As other AMHPs were pointing out, there are some termporary solutions that could be considered –
There will be others …
So we all need to be aware: we have reached a point where perceptions amongst some professionals are that things have become so very difficult we just release people who everyone agrees need detention on public safety grounds and we do this notwithstanding the obvious legal issues, arising. To make things worse, the AMHP made it clear that a second patient in police custody also required a PICU and that bed search wasn’t going well either. My final point is this: don’t fall in to the trap of thinking this is austerity politics (small or big P, as you prefer) or any kind of recent development: these kinds of difficulty in admitting patients promptly have been going on for years and years and years but the pressure is all too often absorbed by AMHPs and the police. I submit we should operate professionally within the law in such a way as to ensure the pressure is on the professionals in commissioning and management to resolve the invidious positions that frontline staff didn’t create. I feel entitled to say that because if one more senior psychiatrist or CCG commissioning manager asks me, “Sorry, what’s s140 MHA – I’ve never even heard of that!” … I may just have to do a small scream.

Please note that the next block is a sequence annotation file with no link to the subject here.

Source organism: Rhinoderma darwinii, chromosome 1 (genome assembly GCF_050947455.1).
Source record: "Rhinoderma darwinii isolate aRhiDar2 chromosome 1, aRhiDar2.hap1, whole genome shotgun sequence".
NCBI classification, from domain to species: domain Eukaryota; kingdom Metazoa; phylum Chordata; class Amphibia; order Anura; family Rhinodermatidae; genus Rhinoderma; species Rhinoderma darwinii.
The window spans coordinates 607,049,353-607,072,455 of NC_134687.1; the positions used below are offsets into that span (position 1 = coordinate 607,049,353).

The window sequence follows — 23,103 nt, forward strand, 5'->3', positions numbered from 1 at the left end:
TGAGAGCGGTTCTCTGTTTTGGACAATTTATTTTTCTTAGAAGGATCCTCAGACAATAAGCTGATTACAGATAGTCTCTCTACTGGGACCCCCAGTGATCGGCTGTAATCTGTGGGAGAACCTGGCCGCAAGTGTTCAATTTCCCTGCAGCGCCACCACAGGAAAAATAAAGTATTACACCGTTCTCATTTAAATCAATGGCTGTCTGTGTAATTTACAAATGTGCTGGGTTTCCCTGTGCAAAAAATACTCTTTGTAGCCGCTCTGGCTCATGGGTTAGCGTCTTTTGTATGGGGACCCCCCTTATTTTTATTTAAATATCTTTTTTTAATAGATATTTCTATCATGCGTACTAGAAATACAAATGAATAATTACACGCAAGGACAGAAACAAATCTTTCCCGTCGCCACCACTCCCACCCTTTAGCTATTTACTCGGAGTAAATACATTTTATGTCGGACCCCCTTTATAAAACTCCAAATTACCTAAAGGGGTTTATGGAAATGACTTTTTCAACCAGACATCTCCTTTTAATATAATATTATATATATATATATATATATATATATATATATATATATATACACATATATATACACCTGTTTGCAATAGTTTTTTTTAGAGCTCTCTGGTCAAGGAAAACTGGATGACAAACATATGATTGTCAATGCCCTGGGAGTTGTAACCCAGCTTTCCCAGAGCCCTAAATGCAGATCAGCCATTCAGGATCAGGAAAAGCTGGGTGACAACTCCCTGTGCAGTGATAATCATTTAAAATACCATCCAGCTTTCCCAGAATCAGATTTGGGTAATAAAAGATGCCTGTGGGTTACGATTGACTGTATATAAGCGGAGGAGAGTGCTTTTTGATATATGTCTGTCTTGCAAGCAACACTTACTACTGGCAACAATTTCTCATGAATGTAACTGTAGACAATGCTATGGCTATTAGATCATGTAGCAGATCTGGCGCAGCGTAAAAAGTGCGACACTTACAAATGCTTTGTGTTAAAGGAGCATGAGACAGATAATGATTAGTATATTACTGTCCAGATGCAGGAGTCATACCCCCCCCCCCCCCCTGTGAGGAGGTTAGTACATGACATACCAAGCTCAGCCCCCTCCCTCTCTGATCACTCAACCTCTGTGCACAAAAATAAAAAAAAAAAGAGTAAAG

Perhaps it’s with me being a policeman that I tend to take that question very badly – because, whether it was part of your professional training or not, the public have an inviolable right to expect that public organisations will comply with the legal duties and wider legal frameworks that govern them because it’s the law of the land and as we all know: ignorance is no excuse.
Winner of the President’s Medal from
the Royal College of Psychiatrists.
Winner of the Mind Digital Media Award.